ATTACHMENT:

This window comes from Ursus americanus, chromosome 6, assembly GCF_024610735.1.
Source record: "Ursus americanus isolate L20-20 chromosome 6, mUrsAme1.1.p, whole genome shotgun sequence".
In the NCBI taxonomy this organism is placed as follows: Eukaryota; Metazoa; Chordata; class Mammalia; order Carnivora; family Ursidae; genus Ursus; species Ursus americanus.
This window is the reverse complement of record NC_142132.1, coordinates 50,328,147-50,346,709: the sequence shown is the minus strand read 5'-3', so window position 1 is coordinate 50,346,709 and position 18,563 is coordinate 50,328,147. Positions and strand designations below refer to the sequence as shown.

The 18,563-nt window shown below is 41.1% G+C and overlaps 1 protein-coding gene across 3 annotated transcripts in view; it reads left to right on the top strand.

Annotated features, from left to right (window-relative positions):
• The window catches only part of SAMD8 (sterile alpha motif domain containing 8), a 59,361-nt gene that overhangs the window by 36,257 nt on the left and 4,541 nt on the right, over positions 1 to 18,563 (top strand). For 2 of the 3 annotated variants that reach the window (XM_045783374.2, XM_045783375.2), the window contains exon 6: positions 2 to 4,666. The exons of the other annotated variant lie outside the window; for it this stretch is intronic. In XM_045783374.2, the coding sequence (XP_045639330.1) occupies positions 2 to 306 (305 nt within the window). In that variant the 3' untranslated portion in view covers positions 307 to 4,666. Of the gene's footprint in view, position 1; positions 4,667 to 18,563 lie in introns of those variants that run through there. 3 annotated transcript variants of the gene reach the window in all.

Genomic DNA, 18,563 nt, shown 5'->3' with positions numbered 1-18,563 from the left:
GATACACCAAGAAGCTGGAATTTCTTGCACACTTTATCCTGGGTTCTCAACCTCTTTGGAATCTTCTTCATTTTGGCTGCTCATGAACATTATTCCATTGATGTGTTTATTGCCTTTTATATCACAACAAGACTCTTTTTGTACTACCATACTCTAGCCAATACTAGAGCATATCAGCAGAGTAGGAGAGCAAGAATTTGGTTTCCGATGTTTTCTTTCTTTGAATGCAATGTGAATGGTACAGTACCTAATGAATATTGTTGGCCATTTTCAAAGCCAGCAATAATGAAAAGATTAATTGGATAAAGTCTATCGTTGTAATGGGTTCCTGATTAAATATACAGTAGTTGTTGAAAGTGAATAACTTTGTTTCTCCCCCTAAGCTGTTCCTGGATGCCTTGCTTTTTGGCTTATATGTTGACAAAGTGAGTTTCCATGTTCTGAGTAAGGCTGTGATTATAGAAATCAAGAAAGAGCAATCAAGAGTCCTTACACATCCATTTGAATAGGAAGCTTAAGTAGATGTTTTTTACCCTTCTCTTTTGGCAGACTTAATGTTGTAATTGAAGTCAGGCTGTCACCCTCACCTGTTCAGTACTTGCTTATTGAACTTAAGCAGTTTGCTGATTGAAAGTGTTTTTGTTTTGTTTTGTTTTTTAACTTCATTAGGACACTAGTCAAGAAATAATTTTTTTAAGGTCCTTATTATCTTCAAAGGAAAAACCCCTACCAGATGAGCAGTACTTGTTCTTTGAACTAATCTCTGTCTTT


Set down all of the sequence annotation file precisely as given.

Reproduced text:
This window comes from Ursus americanus, chromosome 6, assembly GCF_024610735.1.
Source record: "Ursus americanus isolate L20-20 chromosome 6, mUrsAme1.1.p, whole genome shotgun sequence".
In the NCBI taxonomy this organism is placed as follows: Eukaryota; Metazoa; Chordata; class Mammalia; order Carnivora; family Ursidae; genus Ursus; species Ursus americanus.
This window is the reverse complement of record NC_142132.1, coordinates 50,328,147-50,346,709: the sequence shown is the minus strand read 5'-3', so window position 1 is coordinate 50,346,709 and position 18,563 is coordinate 50,328,147. Positions and strand designations below refer to the sequence as shown.

The 18,563-nt window shown below is 41.1% G+C and overlaps 1 protein-coding gene across 3 annotated transcripts in view; it reads left to right on the top strand.

Annotated features, from left to right (window-relative positions):
• The window catches only part of SAMD8 (sterile alpha motif domain containing 8), a 59,361-nt gene that overhangs the window by 36,257 nt on the left and 4,541 nt on the right, over positions 1 to 18,563 (top strand). For 2 of the 3 annotated variants that reach the window (XM_045783374.2, XM_045783375.2), the window contains exon 6: positions 2 to 4,666. The exons of the other annotated variant lie outside the window; for it this stretch is intronic. In XM_045783374.2, the coding sequence (XP_045639330.1) occupies positions 2 to 306 (305 nt within the window). In that variant the 3' untranslated portion in view covers positions 307 to 4,666. Of the gene's footprint in view, position 1; positions 4,667 to 18,563 lie in introns of those variants that run through there. 3 annotated transcript variants of the gene reach the window in all.

Genomic DNA, 18,563 nt, shown 5'->3' with positions numbered 1-18,563 from the left:
GATACACCAAGAAGCTGGAATTTCTTGCACACTTTATCCTGGGTTCTCAACCTCTTTGGAATCTTCTTCATTTTGGCTGCTCATGAACATTATTCCATTGATGTGTTTATTGCCTTTTATATCACAACAAGACTCTTTTTGTACTACCATACTCTAGCCAATACTAGAGCATATCAGCAGAGTAGGAGAGCAAGAATTTGGTTTCCGATGTTTTCTTTCTTTGAATGCAATGTGAATGGTACAGTACCTAATGAATATTGTTGGCCATTTTCAAAGCCAGCAATAATGAAAAGATTAATTGGATAAAGTCTATCGTTGTAATGGGTTCCTGATTAAATATACAGTAGTTGTTGAAAGTGAATAACTTTGTTTCTCCCCCTAAGCTGTTCCTGGATGCCTTGCTTTTTGGCTTATATGTTGACAAAGTGAGTTTCCATGTTCTGAGTAAGGCTGTGATTATAGAAATCAAGAAAGAGCAATCAAGAGTCCTTACACATCCATTTGAATAGGAAGCTTAAGTAGATGTTTTTTACCCTTCTCTTTTGGCAGACTTAATGTTGTAATTGAAGTCAGGCTGTCACCCTCACCTGTTCAGTACTTGCTTATTGAACTTAAGCAGTTTGCTGATTGAAAGTGTTTTTGTTTTGTTTTGTTTTTTAACTTCATTAGGACACTAGTCAAGAAATAATTTTTTTAAGGTCCTTATTATCTTCAAAGGAAAAACCCCTACCAGATGAGCAGTACTTGTTCTTTGAACTAATCTCTGTCTTT